Formula 1: Can Mercedes play catch-up with their car development?

Lewis Hamilton, Mercedes, Formula 1 (Photo by Clive Mason/Getty Images)
Lewis Hamilton, Mercedes, Formula 1 (Photo by Clive Mason/Getty Images) /

Ever since 2014, Mercedes have entered Formula 1 seasons with championship-leading packages. Such a dream is no more as the powerhouse attempts to scrape back pace.

For the first time in the recent history of Formula 1, Mercedes not only have a flawed aerodynamic package, but the slowest engine on the grid.

Being the only team to use the radical “size zero” sidepod concept during testing and sticking with it for the season-opening Bahrain Grand Prix ate Bahrain International Circuit last weekend, Mercedes have inherited the label of “best of the rest” while they attempt to right their wrongs as quickly as possible.

Related Story. 5 mistakes that cost Lewis Hamilton the title. light

The major worry for Mercedes though is whether these issues can be solved in due time or if they’re central philosophical flaws in the package which are relatively unfixable.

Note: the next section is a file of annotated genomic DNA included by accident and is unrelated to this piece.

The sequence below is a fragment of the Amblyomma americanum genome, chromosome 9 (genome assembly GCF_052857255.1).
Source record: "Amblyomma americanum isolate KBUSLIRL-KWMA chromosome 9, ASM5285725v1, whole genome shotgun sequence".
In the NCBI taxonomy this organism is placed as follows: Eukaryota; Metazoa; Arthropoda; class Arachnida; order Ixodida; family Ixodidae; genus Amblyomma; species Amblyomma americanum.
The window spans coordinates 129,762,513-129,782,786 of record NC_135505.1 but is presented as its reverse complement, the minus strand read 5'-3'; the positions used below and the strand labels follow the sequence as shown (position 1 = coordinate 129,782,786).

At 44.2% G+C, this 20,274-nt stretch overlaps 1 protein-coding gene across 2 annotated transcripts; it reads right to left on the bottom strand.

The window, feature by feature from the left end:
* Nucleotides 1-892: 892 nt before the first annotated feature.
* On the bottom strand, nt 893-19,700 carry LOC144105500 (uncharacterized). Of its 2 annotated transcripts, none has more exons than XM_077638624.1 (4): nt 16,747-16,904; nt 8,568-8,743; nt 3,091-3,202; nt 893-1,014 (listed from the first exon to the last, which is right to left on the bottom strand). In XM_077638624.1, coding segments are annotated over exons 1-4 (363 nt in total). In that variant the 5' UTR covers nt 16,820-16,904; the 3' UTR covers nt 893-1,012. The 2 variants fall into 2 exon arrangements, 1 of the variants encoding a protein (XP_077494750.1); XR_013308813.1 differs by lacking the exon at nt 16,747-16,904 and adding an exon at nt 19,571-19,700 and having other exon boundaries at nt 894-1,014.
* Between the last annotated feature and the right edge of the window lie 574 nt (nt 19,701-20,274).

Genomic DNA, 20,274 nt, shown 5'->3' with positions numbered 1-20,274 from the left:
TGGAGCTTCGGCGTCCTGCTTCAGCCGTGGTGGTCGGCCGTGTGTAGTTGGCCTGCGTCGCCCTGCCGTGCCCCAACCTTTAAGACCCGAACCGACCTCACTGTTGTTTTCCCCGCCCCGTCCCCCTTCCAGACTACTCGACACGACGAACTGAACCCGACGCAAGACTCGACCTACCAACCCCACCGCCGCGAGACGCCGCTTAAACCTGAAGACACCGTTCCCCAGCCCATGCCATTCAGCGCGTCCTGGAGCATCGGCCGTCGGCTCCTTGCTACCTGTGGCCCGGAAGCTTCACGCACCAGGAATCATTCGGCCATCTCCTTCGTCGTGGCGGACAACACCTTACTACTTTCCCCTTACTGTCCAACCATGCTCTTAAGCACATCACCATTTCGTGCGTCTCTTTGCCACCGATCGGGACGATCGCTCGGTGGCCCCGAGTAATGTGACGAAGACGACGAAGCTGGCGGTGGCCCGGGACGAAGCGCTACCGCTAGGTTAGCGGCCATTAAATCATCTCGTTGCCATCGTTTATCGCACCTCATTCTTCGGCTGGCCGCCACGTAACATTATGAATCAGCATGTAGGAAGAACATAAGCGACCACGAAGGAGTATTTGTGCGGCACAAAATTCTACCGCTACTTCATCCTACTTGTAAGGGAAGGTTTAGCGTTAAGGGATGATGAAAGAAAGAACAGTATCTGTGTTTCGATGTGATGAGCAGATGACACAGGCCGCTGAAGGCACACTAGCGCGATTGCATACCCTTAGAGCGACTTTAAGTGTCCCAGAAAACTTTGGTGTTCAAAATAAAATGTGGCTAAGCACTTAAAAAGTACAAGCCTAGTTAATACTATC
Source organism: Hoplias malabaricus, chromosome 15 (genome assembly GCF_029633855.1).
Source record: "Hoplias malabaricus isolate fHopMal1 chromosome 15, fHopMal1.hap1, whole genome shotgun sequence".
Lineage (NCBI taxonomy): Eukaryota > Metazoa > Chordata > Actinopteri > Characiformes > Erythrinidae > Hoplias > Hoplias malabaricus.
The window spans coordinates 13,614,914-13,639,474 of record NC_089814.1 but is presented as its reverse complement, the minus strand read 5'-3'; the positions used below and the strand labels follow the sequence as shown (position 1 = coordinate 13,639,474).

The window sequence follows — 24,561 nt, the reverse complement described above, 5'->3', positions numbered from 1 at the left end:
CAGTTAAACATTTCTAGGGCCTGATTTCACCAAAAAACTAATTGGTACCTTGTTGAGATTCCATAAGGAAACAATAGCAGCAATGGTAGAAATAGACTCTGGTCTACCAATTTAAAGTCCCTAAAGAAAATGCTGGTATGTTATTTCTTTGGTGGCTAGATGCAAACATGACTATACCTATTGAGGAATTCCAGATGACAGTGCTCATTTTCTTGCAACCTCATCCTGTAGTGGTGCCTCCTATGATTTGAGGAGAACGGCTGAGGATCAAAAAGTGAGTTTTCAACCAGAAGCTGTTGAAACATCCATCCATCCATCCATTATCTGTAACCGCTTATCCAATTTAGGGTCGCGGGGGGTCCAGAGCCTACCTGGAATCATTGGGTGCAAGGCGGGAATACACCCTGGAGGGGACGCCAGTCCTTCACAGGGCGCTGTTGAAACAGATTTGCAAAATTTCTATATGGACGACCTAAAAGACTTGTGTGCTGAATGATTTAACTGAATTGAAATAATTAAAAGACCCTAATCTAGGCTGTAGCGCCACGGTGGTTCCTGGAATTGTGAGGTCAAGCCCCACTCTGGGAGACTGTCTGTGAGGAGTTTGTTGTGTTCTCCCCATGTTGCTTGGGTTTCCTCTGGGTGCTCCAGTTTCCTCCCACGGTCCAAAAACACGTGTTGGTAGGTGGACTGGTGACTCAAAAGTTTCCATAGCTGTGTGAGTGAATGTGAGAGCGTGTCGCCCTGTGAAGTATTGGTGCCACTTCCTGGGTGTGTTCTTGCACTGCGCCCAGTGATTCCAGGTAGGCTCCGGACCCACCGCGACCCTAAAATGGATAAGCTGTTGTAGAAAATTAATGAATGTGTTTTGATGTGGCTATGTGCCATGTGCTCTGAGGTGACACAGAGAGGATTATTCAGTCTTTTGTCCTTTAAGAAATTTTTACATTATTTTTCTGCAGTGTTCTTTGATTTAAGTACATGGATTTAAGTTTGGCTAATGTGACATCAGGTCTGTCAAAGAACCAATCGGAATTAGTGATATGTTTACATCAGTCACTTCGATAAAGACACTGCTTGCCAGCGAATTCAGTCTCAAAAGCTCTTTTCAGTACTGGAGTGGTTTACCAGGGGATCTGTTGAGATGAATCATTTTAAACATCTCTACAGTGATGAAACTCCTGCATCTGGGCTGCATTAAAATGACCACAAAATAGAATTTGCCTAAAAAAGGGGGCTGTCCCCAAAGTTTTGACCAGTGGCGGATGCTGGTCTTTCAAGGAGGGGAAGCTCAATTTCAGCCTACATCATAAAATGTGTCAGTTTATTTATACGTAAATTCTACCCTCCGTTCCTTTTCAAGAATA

The major drawback of the “size zero” sidepod which discouraged Guenther Steiner and Haas from developing it was the massive amount of drag being produced by the rear tires.

Combined with a power unit that has clearly struggled to adjust to E10 fuel, Mercedes need to implement any drag-reducing concept they can develop.

Having already beaten the rest of the grid to the punch in regard to wing-mirror development, the eight-time reining constructor champions need to quickly identify other potential loopholes in the regulations to recover top-end speed.

With no sidepod to redirect airflow as well as a below-average power unit, the Mercedes becomes a sitting duck on lengthy straights. Also struggling with overall rear downforce and tire management, Mercedes need to make a Herculean effort not comparable to any season in their history.

Next. Top 25 Formula 1 drivers of all-time. dark

Jeddah Corniche Circuit, the site of race two in Saudi Arabia, is built to punish Mercedes shortfalls in aerodynamic philosophy, and it will render them utterly uncompetitive on the lengthy, winding straights. Frankly, Mercedes may be competing with Haas for the “best of the rest” label on the power-centric circuits, which make up more and more of the Formula 1 calendar from year to year.